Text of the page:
She noted sediment would qualify as a pollutant under the criteria, as would elevated levels of fecal bacteria, if present. Although the purpose of the IEPA’s 319 funding is to improve water quality, Williamson said such solutions could secondarily address the flooding issues that prompted the meeting.
According to Hill, the application must identify sources of pollution, estimate sediment load reductions, describe the best management practices needed to address the pollution, describe the amount of financial assistance being sought, outline planned informational and educational outreach to the community for controlling pollution, include an implementation timeline and how progress will be evaluated, as well as plans for ongoing monitoring.
The application deadline is Aug. 1, and a determination whether the project is eligible for IEPA funding would likely be made in January. If approved, Hill said development of the plan would take up to two years.
Vanderwerff proposed the construction of three additional detention ponds to supplement four existing ones in the Madigan Creek watershed. He estimated the cost for construction, not including engineering, to be as high as $497,860, and that annual maintenance of the ponds would cost up to $21,925.75.
Williamson said detention ponds could qualify for 319 funding only if they address water quality, but Rockford Storm-Water Manager Brian Eber suggested that other grant sources be explored.
“A 319 is always a place to start. …It’s a great tool for the planning aspect of it. And then, that may open other avenues for you,” Eber noted. “If nothing else, it gets us in a room, it gets us focused on some different things moving forward, ’cause we’re all in this together.
“Winnebago County was declared a disaster area in 2008, as we all know,” he added. “I would suggest that you look into DCEO [Illinois Department of Commerce and Economic Development] CDAP [Community Development Assistance Program] grants for this kind of acquisition and storm-water control.”
The city has seen success in obtaining DCEO flood mitigation grants. Most recently, Illinois Gov. Pat Quinn (D) delivered a check for more than $1 million toward Keith Creek flood relief.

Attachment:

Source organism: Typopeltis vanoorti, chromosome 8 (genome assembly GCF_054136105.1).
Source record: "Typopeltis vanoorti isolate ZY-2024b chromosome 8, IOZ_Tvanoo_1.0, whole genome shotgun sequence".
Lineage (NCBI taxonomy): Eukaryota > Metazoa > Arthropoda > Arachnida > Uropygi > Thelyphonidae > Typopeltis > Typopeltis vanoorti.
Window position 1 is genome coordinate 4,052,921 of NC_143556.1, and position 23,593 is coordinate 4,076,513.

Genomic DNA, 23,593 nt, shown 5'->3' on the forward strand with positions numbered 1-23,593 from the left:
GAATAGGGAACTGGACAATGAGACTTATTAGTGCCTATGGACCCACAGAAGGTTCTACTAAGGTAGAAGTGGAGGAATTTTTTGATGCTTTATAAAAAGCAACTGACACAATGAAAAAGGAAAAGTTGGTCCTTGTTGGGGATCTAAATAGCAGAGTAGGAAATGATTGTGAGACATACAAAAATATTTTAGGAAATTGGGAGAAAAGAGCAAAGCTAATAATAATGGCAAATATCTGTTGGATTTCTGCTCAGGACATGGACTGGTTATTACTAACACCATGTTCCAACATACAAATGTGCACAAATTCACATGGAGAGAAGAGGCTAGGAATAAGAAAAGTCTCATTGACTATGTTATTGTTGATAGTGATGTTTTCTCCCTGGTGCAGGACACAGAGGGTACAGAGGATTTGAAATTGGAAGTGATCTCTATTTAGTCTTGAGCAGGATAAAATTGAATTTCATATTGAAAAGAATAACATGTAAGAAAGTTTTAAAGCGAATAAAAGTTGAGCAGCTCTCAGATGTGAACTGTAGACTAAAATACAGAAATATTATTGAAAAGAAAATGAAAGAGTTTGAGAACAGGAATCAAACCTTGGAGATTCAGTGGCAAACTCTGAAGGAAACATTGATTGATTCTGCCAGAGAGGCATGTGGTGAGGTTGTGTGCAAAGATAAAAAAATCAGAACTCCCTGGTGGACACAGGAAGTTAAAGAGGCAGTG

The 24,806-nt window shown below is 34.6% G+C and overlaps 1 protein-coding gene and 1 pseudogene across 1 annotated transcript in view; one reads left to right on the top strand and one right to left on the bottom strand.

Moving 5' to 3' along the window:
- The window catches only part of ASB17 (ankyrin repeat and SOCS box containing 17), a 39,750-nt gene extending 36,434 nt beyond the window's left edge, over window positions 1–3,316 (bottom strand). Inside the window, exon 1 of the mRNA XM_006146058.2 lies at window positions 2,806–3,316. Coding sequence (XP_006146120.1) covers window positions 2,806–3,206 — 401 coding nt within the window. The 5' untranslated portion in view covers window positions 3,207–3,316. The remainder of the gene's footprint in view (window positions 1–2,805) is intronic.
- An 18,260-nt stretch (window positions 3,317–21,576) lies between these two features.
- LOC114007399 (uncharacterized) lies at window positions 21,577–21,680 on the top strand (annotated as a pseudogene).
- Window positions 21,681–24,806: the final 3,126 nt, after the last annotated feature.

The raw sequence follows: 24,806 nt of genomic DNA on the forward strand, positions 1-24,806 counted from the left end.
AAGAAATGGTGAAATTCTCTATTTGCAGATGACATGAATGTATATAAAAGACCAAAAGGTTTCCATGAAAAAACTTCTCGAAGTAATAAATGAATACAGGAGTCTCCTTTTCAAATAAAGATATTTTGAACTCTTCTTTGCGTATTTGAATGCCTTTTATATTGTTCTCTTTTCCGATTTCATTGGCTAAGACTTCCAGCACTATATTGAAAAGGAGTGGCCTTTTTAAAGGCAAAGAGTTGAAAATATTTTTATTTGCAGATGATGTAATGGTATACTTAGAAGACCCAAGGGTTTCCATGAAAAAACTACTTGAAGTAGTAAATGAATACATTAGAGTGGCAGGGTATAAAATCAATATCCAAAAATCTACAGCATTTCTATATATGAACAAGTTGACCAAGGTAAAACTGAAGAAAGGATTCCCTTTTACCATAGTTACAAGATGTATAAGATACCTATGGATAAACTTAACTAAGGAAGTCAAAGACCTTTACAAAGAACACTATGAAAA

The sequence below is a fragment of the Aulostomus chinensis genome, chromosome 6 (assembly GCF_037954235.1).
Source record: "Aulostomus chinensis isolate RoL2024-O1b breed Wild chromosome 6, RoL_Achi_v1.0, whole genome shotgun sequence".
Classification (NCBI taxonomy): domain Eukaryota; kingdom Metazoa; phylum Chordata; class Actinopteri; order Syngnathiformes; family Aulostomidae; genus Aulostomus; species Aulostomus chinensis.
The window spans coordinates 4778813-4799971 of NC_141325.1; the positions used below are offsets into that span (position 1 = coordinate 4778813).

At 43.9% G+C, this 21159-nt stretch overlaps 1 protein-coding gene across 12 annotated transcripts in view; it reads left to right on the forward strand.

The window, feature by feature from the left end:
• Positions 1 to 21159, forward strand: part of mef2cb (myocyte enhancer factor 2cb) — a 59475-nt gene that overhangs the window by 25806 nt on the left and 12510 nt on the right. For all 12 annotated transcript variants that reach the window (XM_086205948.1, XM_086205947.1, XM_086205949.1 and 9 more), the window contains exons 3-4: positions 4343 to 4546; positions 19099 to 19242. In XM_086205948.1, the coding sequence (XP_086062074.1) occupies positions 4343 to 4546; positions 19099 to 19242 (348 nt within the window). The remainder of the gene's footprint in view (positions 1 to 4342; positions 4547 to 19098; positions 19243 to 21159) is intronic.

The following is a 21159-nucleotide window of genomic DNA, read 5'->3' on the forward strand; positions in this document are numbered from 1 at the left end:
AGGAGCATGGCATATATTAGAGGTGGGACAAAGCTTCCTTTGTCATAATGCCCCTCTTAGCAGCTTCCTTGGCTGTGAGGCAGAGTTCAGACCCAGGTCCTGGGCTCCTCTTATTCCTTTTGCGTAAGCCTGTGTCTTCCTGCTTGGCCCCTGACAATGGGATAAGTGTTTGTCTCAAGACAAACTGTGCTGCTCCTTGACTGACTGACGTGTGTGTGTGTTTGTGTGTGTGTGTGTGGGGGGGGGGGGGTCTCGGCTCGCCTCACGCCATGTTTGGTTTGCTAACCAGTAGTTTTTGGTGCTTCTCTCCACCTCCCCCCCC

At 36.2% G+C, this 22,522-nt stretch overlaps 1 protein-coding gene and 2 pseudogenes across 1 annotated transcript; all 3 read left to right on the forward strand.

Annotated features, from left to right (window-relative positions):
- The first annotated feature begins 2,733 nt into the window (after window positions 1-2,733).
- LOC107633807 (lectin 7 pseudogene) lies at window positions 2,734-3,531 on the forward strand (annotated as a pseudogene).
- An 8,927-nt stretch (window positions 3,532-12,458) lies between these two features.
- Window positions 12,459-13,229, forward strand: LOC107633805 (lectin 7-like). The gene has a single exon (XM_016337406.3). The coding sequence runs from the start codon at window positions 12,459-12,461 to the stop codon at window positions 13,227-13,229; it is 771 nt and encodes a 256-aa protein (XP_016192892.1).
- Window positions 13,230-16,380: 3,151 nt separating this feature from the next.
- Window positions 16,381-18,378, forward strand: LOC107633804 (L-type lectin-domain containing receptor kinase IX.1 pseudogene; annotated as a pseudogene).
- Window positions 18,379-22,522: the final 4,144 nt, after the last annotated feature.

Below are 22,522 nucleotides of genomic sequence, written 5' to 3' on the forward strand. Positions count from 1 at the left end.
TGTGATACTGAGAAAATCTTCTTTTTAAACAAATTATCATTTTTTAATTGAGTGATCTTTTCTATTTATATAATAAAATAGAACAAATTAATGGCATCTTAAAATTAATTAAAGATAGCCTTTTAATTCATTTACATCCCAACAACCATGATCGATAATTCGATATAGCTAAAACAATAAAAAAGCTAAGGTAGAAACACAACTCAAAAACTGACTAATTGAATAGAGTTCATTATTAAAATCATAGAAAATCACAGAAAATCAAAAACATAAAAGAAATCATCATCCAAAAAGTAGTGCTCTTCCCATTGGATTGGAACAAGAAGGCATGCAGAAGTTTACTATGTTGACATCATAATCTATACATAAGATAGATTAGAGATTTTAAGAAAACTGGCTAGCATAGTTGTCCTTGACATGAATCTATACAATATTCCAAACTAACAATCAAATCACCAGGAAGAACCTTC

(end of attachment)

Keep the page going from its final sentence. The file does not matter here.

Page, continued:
Eber seemed to disagree that detention ponds are the solution to the problem, however.
“The day of plugging in an old storm-water detention pond and calling ’er a day—we need to really get past that,” he asserted. “So, start with a 319, but you’ve gotta keep your eye on the real project, which is cleaning and maintaining that large detention facility you have.
“When a development happens, and we build these drainage ditches, we build these canals in people’s back yards, we’re not done when the house goes in and the yard’s complete,” Eber added. “There’s always gonna have to be reiterations.”
Hill concurred, “319 is not gonna…solve all of the problems, but I think it’s a good step in getting a dialogue, and getting everybody together to work collectively on a coordinated effort to start addressing some of these things.”
Williamson agreed there’s no single solution to the problem, but that it should be an ongoing process. She suggested an “intensive retrofit” of the urban watershed to eliminate the recurring cost of removing sediment from the detention facility.
“The biggest mistake I think we do is believe that we can do one large thing to take care of everything,” she said.
Rockford Township Highway Commissioner Dan Conness (D) wondered if a watershed plan would give any teeth to controlling the sources of the runoff.